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With the Buddha

INDIA | Saturday, 13 February 2016 | Views [354]

We are now in Lumbini, soon to depart Nepal for India once again and Kapilavastu, the home city of the Buddha. There is another Kapilavastu in Nepal, also claimed to be THE Kapilavastu but since we are not going there surely it cannot be??

Lumbini, the birth place of the Buddha, has been a respite from the noise and bustle of India. Crossing the border from India to Nepal last night was like going from one movie set to another, a Russian Medieval science fiction film of Bedlamesque proportions to a quiet Western backwater town with long single storied alleys with empty(ish) barber shops and busy food stalls. I felt a sense of relief and delight in being here mixed with regret that our stay will be so brief. Still, Nepal a place to visit to go along with all my other new hobbies once I return to the UK.

This morning Manidhamma and I hired bicycles to wheel our way to the spot where MayaDevi, the Buddha's mother, gave birth to him. Once again I tried to imagine the situation, reflecting on her early death and how difficult that might have been for the young Gautama.

I am now back at our guest house, the very pleasant Sunnflower Inn, and waiting for Manidhamma to emerge from the bathroom showered and shaved.

We had made our way to Lumbini yesterday from Kushinagar, the place the Buddha chose for his finall passing or Paranirvana. It is also the place where Sangharakshita, my teacher, received his novice ordination into the Theravada order and his name. Irritable pilgrim I may be but I am also a grateful one.

Kushinagar boasts the remains of the original stupa built to hold a part of the Buddha's ashes and also a large reclining rupa of the Buddha from, I think, the 5th century of sublime beauty.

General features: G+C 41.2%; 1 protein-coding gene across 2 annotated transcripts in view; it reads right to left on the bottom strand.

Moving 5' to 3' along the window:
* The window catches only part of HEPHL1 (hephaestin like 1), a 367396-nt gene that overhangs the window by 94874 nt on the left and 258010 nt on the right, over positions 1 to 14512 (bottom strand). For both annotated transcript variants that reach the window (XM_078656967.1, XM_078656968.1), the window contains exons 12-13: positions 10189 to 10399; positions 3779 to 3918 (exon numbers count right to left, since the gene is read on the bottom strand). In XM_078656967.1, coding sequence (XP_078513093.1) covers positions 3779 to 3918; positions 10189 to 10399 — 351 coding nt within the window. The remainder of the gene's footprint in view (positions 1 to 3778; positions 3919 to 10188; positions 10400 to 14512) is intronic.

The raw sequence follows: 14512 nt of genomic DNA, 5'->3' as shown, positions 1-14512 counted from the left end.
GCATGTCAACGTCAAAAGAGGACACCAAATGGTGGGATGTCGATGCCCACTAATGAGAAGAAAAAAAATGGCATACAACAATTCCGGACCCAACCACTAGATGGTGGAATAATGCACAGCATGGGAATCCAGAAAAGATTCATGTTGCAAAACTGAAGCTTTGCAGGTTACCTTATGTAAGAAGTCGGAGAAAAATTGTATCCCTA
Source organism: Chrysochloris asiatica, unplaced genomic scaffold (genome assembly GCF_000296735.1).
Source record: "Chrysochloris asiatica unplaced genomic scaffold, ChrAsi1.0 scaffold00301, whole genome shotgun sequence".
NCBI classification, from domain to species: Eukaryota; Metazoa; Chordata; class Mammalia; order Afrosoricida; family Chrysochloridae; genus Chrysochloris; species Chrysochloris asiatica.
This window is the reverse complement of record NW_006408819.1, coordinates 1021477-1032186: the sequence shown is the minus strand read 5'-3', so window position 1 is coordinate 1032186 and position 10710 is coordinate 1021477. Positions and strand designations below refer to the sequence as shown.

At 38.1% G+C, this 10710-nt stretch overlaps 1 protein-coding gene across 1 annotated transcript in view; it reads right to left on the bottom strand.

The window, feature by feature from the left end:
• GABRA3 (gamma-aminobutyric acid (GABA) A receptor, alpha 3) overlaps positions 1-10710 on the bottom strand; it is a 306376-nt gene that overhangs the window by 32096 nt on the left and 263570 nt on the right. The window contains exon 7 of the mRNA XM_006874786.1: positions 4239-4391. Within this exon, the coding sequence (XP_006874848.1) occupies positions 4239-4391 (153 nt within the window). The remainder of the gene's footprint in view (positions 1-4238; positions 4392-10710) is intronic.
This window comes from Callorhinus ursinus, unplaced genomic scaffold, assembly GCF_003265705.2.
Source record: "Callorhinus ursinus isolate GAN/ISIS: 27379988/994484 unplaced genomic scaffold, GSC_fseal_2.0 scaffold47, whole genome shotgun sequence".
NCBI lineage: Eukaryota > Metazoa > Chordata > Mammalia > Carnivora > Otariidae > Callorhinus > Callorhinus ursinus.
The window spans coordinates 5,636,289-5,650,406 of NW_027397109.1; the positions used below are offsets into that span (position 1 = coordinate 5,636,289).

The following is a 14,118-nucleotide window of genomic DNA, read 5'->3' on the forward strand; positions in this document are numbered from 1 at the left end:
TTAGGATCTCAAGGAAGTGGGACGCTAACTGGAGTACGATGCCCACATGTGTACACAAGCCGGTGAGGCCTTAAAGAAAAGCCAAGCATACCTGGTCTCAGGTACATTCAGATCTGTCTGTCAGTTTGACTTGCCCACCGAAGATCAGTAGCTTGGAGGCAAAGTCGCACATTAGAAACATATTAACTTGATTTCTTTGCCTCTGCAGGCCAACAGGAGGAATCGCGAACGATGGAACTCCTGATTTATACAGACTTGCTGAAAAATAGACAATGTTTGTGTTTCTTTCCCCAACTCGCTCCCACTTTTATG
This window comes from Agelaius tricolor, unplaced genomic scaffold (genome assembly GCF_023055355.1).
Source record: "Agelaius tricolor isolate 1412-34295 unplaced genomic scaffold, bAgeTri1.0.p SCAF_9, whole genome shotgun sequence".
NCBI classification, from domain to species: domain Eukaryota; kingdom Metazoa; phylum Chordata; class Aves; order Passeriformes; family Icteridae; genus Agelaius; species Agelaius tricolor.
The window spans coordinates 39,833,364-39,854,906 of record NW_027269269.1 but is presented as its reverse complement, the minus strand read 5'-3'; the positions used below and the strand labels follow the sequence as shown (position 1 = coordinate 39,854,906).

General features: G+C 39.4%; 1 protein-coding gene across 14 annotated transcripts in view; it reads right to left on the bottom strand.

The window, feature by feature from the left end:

The rupa is housed in a cylindrical room and I spent around a half an hour yesterday and the day before walking around it and sitting on the floor reflecting. The experience of being there reminded me of the times that I spent with my mother's and grandmother's body as they lay at respective undertakers. As such it was poignantly intimate, with my thoughts going back to those times and to them and my imagination to what it must have been like to have sat with the body of the Buddha. 

I particularly thought of Ananda, the Buddha's cousin and personal attendant for the last twenty years of his life, and Ananda's grief at the loss of the Buddha. An intensely personal grief, in which he lamented the passing away of someone who was so kind.

Sitting on the floor of the room I consequently felt a connection with the Buddha on this basis. A connection based on his kindness and love, akin to feelings I have for my mother and grandmothers. Added to this, a reflection on him as an old man, his body causing him pain and falling apart much as I witnessed with my own mother, and then his imperturbable calm and absolute wisdom. Still, these qualities did not stop Ananda from intense grief at his death. 'The Buddha was a man as we are men (and women)'. 

What I am trying to get at, not very well, is that from this pilgrimage I have been able to get closer to the human side of the Buddha and that this is connecting and integrating for me, a remedy for a certain form of alienation from my real emotions. I'll leave it at that.

At Kushinagar we also visited the old Burmese monaster where Sangharaksita was ordained (twice, the first time it was, rather farcically, realised he had been given a name already possessed by another monk), which I also found very inspiring. Sangharakshita writes about this experience in 'The History of My Going for Refuge' (and the brilliant 'Thousand Petalled Lotus') and, even though he casts doubt about the formal validity of the ceremony, for me it seems important as a fulfillment of a desire to give his life to the Dharma. ANYWAY, I enjoyed and was uplifted by the experience.

To be continued (we're off!)


Tags: border crossings, parinirvana, pilgrimage

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